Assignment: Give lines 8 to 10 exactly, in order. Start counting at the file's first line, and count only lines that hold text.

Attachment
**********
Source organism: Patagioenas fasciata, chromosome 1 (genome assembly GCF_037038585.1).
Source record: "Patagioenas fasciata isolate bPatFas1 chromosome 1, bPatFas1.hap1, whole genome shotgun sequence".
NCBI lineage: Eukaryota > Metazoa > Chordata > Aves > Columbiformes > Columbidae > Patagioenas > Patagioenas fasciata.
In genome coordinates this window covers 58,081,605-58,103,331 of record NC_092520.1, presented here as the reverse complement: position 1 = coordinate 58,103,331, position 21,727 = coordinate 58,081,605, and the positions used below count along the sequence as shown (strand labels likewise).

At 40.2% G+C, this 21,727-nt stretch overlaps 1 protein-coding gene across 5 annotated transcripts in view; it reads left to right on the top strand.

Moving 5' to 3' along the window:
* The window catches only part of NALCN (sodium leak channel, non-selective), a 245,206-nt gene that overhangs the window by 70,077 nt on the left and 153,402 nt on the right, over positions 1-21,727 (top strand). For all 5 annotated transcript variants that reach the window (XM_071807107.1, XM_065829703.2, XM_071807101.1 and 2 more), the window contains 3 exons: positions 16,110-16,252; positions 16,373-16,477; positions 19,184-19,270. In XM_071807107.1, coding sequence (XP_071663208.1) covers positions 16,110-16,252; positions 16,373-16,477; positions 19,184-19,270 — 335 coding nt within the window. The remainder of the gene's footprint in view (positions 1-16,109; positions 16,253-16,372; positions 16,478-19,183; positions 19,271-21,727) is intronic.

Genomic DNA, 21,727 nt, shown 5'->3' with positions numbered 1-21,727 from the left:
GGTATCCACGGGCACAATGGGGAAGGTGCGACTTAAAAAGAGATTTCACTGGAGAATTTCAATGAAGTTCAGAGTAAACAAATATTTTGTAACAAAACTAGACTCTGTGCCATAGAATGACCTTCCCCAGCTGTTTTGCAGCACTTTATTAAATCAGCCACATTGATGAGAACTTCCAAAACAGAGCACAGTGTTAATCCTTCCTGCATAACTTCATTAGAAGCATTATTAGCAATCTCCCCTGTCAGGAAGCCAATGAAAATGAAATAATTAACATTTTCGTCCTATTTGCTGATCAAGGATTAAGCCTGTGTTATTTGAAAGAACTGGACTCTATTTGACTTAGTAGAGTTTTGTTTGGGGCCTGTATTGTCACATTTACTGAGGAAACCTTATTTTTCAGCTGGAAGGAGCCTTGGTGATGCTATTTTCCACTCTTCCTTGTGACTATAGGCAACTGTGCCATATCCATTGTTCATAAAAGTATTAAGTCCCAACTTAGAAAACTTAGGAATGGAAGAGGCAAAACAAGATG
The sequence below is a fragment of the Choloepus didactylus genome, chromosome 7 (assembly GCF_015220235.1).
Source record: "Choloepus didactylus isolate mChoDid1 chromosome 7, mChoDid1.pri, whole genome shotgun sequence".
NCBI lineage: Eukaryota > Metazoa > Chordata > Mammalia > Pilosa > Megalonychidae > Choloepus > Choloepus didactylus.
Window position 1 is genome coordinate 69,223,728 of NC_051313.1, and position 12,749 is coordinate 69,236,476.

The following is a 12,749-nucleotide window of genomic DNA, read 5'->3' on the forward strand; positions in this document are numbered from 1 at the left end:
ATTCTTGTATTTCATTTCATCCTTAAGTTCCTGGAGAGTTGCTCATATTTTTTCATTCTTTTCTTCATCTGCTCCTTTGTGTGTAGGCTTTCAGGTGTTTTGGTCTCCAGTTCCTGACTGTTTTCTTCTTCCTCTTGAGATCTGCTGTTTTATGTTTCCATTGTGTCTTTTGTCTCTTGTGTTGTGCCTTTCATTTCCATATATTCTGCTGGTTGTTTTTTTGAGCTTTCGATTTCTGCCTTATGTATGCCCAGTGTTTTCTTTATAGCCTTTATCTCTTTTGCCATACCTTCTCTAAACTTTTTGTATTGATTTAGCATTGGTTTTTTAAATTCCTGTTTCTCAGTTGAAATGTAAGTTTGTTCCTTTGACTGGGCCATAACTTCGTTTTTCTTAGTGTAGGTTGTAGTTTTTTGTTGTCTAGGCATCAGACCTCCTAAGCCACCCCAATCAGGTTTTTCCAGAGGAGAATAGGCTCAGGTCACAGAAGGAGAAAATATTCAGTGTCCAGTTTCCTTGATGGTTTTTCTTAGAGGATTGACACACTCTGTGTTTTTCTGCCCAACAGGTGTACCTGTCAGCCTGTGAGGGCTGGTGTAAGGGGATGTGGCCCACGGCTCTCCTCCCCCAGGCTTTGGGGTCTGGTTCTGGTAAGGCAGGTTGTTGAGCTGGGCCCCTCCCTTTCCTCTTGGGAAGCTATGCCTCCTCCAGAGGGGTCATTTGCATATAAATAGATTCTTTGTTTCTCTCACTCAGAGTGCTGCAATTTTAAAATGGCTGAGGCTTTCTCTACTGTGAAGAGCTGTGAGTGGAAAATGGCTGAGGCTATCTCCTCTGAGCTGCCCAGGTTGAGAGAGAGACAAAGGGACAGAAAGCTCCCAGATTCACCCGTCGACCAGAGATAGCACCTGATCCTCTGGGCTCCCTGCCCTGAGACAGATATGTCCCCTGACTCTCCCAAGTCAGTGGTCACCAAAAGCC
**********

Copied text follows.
Genomic DNA, 21,727 nt, shown 5'->3' with positions numbered 1-21,727 from the left:
GGTATCCACGGGCACAATGGGGAAGGTGCGACTTAAAAAGAGATTTCACTGGAGAATTTCAATGAAGTTCAGAGTAAACAAATATTTTGTAACAAAACTAGACTCTGTGCCATAGAATGACCTTCCCCAGCTGTTTTGCAGCACTTTATTAAATCAGCCACATTGATGAGAACTTCCAAAACAGAGCACAGTGTTAATCCTTCCTGCATAACTTCATTAGAAGCATTATTAGCAATCTCCCCTGTCAGGAAGCCAATGAAAATGAAATAATTAACATTTTCGTCCTATTTGCTGATCAAGGATTAAGCCTGTGTTATTTGAAAGAACTGGACTCTATTTGACTTAGTAGAGTTTTGTTTGGGGCCTGTATTGTCACATTTACTGAGGAAACCTTATTTTTCAGCTGGAAGGAGCCTTGGTGATGCTATTTTCCACTCTTCCTTGTGACTATAGGCAACTGTGCCATATCCATTGTTCATAAAAGTATTAAGTCCCAACTTAGAAAACTTAGGAATGGAAGAGGCAAAACAAGATG
The sequence below is a fragment of the Choloepus didactylus genome, chromosome 7 (assembly GCF_015220235.1).